In a book with this piece given to me there is a mordent in tact 34: enter image description here

on the other hand when I downloaded the piece from the Internet, the mordent at this place was missing:

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So, did it exist in the original Bachs piece or was inserted by an editor later?

2 Answers 2


This is easily answered in the literal sense, by looking at what Bach actually wrote:

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(Source: https://imslp.org/wiki/Special:ImagefromIndex/457551/torat)

On the other hand, what Bach actually played is not necessarily the same thing - and bear in mind that most of this prelude was originally written as a set of chord changes, as an improvisation exercise for his son Wilhelm Friedemann, so there is some historical justification for playing anything you like!

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enter image description here

Source: https://imslp.org/wiki/Special:ImagefromIndex/325943/torat

  • As a general broad brush rule, I believe ornamentation should be added to baroque pieces. That sort of thing was usually left to the performer, and sheet music books for modern classical musicians often have ornaments added in because modern classical musicians tend to rigidly follow a score a lot more than baroque musicians would've done. Same thing for dynamics IIRC. But I turned to the dark side of jazz and pop many moons ago so what do I know, please someone correct me if I'm talking rubbish...
    – Some_Guy
    Commented Jul 11, 2017 at 22:57
  • @Some_Guy Agreed, but the OP's question was about what was in "Bach's original piece" and the only way to give a "short" answer to that is just look at the notation - AFAIK there is no written record of how Bach (or his pupils, or contemporaries) actually played this particular piece. (And for a modern performer with no background knowledge, just adding a few editorial ornament signs may not actually mean much either!)
    – user19146
    Commented Jul 12, 2017 at 1:49
  • Absolutely, and this is a great answer to OP's question, I was just trying to provide a helpful addition. One might be forgiven for thinking that what was written (or especially what wasn't written) in the original manuscript is the same as what was intended by the composer, whereas that isn't necessarily true at all for this period.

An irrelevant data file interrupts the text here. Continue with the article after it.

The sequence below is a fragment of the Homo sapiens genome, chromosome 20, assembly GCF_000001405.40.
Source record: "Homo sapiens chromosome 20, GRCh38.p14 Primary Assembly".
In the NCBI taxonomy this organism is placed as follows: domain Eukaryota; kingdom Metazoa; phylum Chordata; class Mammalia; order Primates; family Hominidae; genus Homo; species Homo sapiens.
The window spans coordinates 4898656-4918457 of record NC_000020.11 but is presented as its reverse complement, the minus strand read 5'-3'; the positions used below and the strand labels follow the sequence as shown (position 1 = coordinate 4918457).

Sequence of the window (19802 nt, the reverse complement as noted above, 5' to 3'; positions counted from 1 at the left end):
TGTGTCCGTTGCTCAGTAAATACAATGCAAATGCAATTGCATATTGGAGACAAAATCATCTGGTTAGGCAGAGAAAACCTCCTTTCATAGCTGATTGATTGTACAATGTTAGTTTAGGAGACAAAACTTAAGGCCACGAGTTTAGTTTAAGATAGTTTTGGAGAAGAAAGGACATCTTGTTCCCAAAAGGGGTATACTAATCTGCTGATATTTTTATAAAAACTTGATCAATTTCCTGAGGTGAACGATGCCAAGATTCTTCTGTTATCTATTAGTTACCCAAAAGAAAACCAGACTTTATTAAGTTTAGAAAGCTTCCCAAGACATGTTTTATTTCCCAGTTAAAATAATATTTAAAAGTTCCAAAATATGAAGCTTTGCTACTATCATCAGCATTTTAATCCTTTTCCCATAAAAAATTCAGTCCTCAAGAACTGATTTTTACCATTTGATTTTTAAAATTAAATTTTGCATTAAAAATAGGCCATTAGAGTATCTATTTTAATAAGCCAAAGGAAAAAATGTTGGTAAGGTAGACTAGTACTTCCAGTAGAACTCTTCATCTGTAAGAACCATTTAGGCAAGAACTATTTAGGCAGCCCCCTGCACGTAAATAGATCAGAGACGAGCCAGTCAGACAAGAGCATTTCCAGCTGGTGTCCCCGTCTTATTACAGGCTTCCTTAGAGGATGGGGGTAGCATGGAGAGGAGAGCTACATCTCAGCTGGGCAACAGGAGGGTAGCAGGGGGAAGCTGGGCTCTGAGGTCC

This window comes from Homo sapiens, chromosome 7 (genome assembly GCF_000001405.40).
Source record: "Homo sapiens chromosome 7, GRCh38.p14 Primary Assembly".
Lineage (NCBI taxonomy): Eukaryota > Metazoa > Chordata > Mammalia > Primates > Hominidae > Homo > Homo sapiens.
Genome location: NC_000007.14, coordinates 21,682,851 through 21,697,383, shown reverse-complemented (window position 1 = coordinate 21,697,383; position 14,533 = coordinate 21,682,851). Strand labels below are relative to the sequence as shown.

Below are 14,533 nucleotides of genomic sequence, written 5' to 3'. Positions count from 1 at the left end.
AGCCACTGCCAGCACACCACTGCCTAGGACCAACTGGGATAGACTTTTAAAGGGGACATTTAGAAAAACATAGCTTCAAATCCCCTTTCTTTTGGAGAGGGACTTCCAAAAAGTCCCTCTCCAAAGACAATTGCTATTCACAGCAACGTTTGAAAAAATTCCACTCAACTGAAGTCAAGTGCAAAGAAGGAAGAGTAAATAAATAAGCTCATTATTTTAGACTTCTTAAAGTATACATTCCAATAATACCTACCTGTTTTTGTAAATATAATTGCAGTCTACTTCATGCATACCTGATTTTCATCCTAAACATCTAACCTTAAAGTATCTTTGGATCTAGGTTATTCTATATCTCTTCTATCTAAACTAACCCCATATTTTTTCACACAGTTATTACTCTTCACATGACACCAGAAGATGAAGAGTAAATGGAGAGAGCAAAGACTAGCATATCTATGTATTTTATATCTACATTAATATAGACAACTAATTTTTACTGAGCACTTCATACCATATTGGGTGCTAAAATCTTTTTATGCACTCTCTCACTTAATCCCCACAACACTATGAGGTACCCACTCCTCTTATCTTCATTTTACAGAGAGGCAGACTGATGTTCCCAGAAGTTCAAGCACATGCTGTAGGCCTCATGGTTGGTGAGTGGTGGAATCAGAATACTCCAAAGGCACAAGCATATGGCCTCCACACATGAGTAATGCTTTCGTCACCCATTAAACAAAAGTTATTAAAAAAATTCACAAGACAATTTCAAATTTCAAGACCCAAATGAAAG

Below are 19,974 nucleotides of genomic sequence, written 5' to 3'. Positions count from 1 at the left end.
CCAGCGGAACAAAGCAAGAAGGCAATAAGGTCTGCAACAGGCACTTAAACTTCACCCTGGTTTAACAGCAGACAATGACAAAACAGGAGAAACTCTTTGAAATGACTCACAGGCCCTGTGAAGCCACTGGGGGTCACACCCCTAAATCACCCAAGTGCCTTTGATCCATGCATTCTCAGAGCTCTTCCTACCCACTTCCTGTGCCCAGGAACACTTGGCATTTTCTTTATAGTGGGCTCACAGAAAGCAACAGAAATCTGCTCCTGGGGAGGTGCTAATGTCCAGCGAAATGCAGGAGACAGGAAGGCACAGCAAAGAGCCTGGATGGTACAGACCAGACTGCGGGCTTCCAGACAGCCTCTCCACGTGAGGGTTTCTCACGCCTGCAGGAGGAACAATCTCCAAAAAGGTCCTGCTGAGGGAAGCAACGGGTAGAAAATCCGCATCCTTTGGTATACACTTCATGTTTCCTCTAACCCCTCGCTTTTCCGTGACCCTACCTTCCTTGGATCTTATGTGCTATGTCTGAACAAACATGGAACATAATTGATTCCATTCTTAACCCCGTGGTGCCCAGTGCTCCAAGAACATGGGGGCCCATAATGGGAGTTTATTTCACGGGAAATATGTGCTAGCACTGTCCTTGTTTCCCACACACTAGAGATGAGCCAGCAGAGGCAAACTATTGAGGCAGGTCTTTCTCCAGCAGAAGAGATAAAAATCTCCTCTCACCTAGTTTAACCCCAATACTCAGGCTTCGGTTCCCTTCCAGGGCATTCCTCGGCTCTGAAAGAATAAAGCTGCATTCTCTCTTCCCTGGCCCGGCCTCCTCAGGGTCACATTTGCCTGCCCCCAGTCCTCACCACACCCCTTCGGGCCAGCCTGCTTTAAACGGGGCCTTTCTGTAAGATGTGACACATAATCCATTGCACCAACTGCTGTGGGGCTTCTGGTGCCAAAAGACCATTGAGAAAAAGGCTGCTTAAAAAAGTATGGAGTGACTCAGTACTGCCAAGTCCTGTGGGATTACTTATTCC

– Some_Guy
    Commented Jul 12, 2017 at 8:21

First remark that manuscripts of Baroque pieces are wildly different. Part of the reasons are that back then there is no concept of a fixed substantiation of a piece. Players are allowed and even expected to add ornaments themselves, and even melody may be modified. If Bach himself had written that phrase twice, he may have erased that mordent, or add even more ornaments. I am not saying this is good or bad, nor saying all ways are equally good (they are not, otherwise criticism of performance loses its point), but in general Baroque conception of music performance was rather free.

Things are different in later ages, when composers usually give detailed indication of ornaments, articulation, and dynamics. He may have been happy (or crossed) when hearing a performance of a piece of his, with some modification by the player.

I remember one Urtext edition I possess has that mordent there as you pointed out, which indicates at least one reliable manuscript has it. Use it or ignore it according to your judgement.

Jazz music or popular music likewise gives more license to the players; an singer, bass player, or a drummer are all likely to change the original key, rhythm, and sometime melody of the piece in question, and in some respect music is creative and fun to them. In the "classical" context, however, the modern concept of a definite edition of music is at least somehow problematic. I agree that we should try hard to know, and respect, the composer's intention. But on the other side of the matter, music performance always requires a certain degree of freedom.

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